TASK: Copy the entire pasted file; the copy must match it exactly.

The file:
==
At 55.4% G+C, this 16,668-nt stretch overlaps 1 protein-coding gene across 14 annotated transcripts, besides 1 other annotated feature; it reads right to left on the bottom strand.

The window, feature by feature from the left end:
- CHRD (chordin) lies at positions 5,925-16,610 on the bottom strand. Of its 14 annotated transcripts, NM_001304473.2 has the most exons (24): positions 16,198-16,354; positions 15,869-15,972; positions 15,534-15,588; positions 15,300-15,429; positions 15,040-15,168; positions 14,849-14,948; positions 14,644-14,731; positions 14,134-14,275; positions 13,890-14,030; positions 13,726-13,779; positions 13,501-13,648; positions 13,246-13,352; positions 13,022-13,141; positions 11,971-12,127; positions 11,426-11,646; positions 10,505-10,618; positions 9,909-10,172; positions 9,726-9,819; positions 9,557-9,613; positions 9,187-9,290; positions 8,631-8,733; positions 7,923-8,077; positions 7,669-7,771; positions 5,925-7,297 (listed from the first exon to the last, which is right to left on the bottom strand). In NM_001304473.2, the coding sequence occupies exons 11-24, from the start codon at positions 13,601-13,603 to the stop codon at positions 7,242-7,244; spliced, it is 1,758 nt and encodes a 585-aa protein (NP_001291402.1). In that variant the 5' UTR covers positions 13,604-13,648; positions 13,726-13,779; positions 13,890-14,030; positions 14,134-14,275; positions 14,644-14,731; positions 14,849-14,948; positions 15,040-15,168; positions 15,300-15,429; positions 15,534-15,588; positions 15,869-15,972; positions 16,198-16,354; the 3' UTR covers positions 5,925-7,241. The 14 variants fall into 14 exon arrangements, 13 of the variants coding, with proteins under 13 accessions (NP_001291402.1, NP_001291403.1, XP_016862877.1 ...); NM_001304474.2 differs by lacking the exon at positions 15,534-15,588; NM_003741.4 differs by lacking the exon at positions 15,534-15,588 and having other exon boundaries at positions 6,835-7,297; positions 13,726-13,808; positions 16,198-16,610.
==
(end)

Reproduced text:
At 55.4% G+C, this 16,668-nt stretch overlaps 1 protein-coding gene across 14 annotated transcripts, besides 1 other annotated feature; it reads right to left on the bottom strand.

The window, feature by feature from the left end:
- CHRD (chordin) lies at positions 5,925-16,610 on the bottom strand. Of its 14 annotated transcripts, NM_001304473.2 has the most exons (24): positions 16,198-16,354; positions 15,869-15,972; positions 15,534-15,588; positions 15,300-15,429; positions 15,040-15,168; positions 14,849-14,948; positions 14,644-14,731; positions 14,134-14,275; positions 13,890-14,030; positions 13,726-13,779; positions 13,501-13,648; positions 13,246-13,352; positions 13,022-13,141; positions 11,971-12,127; positions 11,426-11,646; positions 10,505-10,618; positions 9,909-10,172; positions 9,726-9,819; positions 9,557-9,613; positions 9,187-9,290; positions 8,631-8,733; positions 7,923-8,077; positions 7,669-7,771; positions 5,925-7,297 (listed from the first exon to the last, which is right to left on the bottom strand). In NM_001304473.2, the coding sequence occupies exons 11-24, from the start codon at positions 13,601-13,603 to the stop codon at positions 7,242-7,244; spliced, it is 1,758 nt and encodes a 585-aa protein (NP_001291402.1). In that variant the 5' UTR covers positions 13,604-13,648; positions 13,726-13,779; positions 13,890-14,030; positions 14,134-14,275; positions 14,644-14,731; positions 14,849-14,948; positions 15,040-15,168; positions 15,300-15,429; positions 15,534-15,588; positions 15,869-15,972; positions 16,198-16,354; the 3' UTR covers positions 5,925-7,241. The 14 variants fall into 14 exon arrangements, 13 of the variants coding, with proteins under 13 accessions (NP_001291402.1, NP_001291403.1, XP_016862877.1 ...); NM_001304474.2 differs by lacking the exon at positions 15,534-15,588; NM_003741.4 differs by lacking the exon at positions 15,534-15,588 and having other exon boundaries at positions 6,835-7,297; positions 13,726-13,808; positions 16,198-16,610.